Background: Heart failure (HF) is characterized by cardiac functional
and structural alterations, progressively leading to clinical symptoms and signs.
Certain neurohormonal systems (i.e. the sympathetic nervous system, the reninangiotensin-aldosterone system and the natriuretic peptide system) as well as interactions
between endothelial, monocytes/macrophages and myocardial cells are
involved in the process.
Methods: The present narrative review discusses the relationships between lipids,
statins and HF.
Results: Lipid metabolism is involved in cardiac function. Inflammation, oxidative
stress, endothelial and platelet dysfunction, activation of neurohormonal systems,
adverse cardiac remodeling, haemodynamic disorders and arrhythmogenesis predispose to HF development
and progression. Statins have been shown to reduce HF incidence possibly via their pleiotropic actions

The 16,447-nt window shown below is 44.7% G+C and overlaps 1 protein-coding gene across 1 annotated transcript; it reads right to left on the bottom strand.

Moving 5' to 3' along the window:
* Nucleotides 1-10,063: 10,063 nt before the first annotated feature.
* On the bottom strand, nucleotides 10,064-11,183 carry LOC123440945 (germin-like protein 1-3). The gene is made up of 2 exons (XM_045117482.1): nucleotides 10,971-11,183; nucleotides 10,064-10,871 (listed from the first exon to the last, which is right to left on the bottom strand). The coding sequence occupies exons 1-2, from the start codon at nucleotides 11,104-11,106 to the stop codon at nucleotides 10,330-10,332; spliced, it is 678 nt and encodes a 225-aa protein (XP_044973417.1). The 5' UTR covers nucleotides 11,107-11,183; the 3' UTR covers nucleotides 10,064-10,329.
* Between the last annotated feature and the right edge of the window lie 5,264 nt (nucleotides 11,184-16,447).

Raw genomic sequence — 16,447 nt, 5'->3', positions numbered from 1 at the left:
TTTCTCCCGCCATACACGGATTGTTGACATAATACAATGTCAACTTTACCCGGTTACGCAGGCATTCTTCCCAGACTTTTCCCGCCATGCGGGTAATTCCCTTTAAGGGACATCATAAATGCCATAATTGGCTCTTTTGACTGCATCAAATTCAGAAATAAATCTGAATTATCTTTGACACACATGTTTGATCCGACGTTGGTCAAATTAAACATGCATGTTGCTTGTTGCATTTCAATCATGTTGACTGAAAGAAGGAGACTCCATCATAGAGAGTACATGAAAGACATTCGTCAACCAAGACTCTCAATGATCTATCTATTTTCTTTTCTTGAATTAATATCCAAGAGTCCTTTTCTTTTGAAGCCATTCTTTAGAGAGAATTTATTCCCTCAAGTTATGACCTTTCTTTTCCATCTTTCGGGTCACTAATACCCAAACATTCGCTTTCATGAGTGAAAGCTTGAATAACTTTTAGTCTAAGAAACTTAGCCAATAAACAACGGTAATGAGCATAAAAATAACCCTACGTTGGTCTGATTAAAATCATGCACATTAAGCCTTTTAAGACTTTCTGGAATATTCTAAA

on the above mentioned mechanisms. Other cardiovascular (CV) risk factors affecting HF prevalence
and outcomes include metabolic syndrome, non-alcoholic fatty liver disease, chronic kidney disease, hyperuricaemia,
epicardial fat and increased arterial stiffness that are improved following statin therapy.
Conclusion: Lipid disorders are involved in HF development and progression. Statins may beneficially affect
these disorders as well as other CV risk factors linked to HF. However, the impact of statins in patients
with established HF has yet to be determined. Further studies are needed to unveil potential benefits of statin
therapy (or some statins) in specific groups of HF patients.